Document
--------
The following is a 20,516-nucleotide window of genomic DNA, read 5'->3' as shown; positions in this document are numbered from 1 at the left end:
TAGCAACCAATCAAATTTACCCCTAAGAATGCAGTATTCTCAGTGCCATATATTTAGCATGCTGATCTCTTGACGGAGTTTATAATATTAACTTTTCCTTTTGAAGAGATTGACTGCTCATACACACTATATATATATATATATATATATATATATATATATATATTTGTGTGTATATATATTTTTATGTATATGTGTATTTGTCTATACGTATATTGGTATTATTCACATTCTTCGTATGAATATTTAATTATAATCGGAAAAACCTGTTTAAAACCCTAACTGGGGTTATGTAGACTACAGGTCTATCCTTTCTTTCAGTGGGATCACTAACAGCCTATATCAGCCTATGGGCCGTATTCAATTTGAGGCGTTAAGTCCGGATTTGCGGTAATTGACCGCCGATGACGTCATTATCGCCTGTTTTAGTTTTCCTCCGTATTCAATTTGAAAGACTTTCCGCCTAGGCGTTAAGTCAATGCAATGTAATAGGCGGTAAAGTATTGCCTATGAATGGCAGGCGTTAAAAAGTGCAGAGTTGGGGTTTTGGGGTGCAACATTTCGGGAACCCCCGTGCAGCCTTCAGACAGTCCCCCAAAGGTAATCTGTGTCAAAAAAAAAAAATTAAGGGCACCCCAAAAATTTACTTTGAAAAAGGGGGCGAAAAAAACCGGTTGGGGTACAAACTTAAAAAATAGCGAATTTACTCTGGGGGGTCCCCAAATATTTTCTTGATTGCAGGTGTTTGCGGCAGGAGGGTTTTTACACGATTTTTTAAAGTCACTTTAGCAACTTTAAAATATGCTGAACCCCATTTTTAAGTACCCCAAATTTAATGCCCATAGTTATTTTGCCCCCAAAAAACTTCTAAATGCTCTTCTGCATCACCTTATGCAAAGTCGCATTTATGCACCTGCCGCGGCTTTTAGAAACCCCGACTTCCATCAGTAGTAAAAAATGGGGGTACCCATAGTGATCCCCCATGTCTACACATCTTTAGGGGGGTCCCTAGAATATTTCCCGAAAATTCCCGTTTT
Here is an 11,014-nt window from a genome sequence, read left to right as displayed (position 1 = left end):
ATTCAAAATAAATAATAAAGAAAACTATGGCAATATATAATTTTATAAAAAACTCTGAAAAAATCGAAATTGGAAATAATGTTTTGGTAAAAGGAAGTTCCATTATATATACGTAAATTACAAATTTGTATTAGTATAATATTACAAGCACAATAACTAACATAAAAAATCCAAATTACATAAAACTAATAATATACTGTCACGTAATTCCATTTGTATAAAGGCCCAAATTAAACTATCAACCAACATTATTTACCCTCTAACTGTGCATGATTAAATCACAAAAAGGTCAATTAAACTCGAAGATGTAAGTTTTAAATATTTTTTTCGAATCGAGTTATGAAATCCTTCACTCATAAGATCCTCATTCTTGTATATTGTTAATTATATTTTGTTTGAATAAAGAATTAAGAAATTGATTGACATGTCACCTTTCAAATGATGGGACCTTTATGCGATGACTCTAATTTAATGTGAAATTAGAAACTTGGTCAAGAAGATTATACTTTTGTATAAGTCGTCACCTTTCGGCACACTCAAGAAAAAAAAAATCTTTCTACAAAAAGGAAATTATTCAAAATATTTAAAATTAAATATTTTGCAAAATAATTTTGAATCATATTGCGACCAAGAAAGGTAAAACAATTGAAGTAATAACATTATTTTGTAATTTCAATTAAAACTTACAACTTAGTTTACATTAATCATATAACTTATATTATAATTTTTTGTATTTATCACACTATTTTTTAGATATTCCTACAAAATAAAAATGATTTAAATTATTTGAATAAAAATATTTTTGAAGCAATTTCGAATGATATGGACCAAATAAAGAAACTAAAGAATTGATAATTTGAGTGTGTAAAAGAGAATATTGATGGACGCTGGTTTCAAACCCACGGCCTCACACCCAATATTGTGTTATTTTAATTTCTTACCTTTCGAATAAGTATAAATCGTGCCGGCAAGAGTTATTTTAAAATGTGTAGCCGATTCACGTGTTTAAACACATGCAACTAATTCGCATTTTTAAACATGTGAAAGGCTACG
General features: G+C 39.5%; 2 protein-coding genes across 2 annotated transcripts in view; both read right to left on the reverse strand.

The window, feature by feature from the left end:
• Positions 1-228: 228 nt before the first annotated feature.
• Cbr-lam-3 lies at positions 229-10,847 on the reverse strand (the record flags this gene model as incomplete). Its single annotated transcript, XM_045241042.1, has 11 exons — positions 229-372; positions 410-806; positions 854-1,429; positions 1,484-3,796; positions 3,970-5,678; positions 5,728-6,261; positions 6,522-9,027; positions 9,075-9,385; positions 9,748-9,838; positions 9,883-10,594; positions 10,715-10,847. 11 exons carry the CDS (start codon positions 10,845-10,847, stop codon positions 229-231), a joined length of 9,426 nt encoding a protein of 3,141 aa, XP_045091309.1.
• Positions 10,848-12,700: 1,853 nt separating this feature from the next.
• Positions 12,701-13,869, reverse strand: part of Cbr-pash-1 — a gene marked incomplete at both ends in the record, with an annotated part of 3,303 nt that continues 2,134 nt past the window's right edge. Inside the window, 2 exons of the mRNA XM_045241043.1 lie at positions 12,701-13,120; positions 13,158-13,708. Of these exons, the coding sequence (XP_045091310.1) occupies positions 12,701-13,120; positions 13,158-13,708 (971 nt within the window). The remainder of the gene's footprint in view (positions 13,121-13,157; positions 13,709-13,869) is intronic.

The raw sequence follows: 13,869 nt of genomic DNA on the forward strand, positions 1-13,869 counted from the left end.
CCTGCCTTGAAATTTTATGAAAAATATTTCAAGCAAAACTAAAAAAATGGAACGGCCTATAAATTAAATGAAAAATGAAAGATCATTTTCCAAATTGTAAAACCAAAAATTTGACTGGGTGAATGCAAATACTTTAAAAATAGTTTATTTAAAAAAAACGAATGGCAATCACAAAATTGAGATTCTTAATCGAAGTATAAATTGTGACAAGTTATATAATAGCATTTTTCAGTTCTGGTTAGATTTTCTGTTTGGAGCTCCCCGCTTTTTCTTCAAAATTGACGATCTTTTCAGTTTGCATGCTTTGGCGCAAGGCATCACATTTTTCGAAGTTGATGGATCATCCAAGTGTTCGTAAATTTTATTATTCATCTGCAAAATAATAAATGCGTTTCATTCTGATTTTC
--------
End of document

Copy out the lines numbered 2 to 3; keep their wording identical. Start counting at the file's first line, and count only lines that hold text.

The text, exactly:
TAGCAACCAATCAAATTTACCCCTAAGAATGCAGTATTCTCAGTGCCATATATTTAGCATGCTGATCTCTTGACGGAGTTTATAATATTAACTTTTCCTTTTGAAGAGATTGACTGCTCATACACACTATATATATATATATATATATATATATATATATATATATTTGTGTGTATATATATTTTTATGTATATGTGTATTTGTCTATACGTATATTGGTATTATTCACATTCTTCGTATGAATATTTAATTATAATCGGAAAAACCTGTTTAAAACCCTAACTGGGGTTATGTAGACTACAGGTCTATCCTTTCTTTCAGTGGGATCACTAACAGCCTATATCAGCCTATGGGCCGTATTCAATTTGAGGCGTTAAGTCCGGATTTGCGGTAATTGACCGCCGATGACGTCATTATCGCCTGTTTTAGTTTTCCTCCGTATTCAATTTGAAAGACTTTCCGCCTAGGCGTTAAGTCAATGCAATGTAATAGGCGGTAAAGTATTGCCTATGAATGGCAGGCGTTAAAAAGTGCAGAGTTGGGGTTTTGGGGTGCAACATTTCGGGAACCCCCGTGCAGCCTTCAGACAGTCCCCCAAAGGTAATCTGTGTCAAAAAAAAAAAATTAAGGGCACCCCAAAAATTTACTTTGAAAAAGGGGGCGAAAAAAACCGGTTGGGGTACAAACTTAAAAAATAGCGAATTTACTCTGGGGGGTCCCCAAATATTTTCTTGATTGCAGGTGTTTGCGGCAGGAGGGTTTTTACACGATTTTTTAAAGTCACTTTAGCAACTTTAAAATATGCTGAACCCCATTTTTAAGTACCCCAAATTTAATGCCCATAGTTATTTTGCCCCCAAAAAACTTCTAAATGCTCTTCTGCATCACCTTATGCAAAGTCGCATTTATGCACCTGCCGCGGCTTTTAGAAACCCCGACTTCCATCAGTAGTAAAAAATGGGGGTACCCATAGTGATCCCCCATGTCTACACATCTTTAGGGGGGTCCCTAGAATATTTCCCGAAAATTCCCGTTTT
Here is an 11,014-nt window from a genome sequence, read left to right as displayed (position 1 = left end):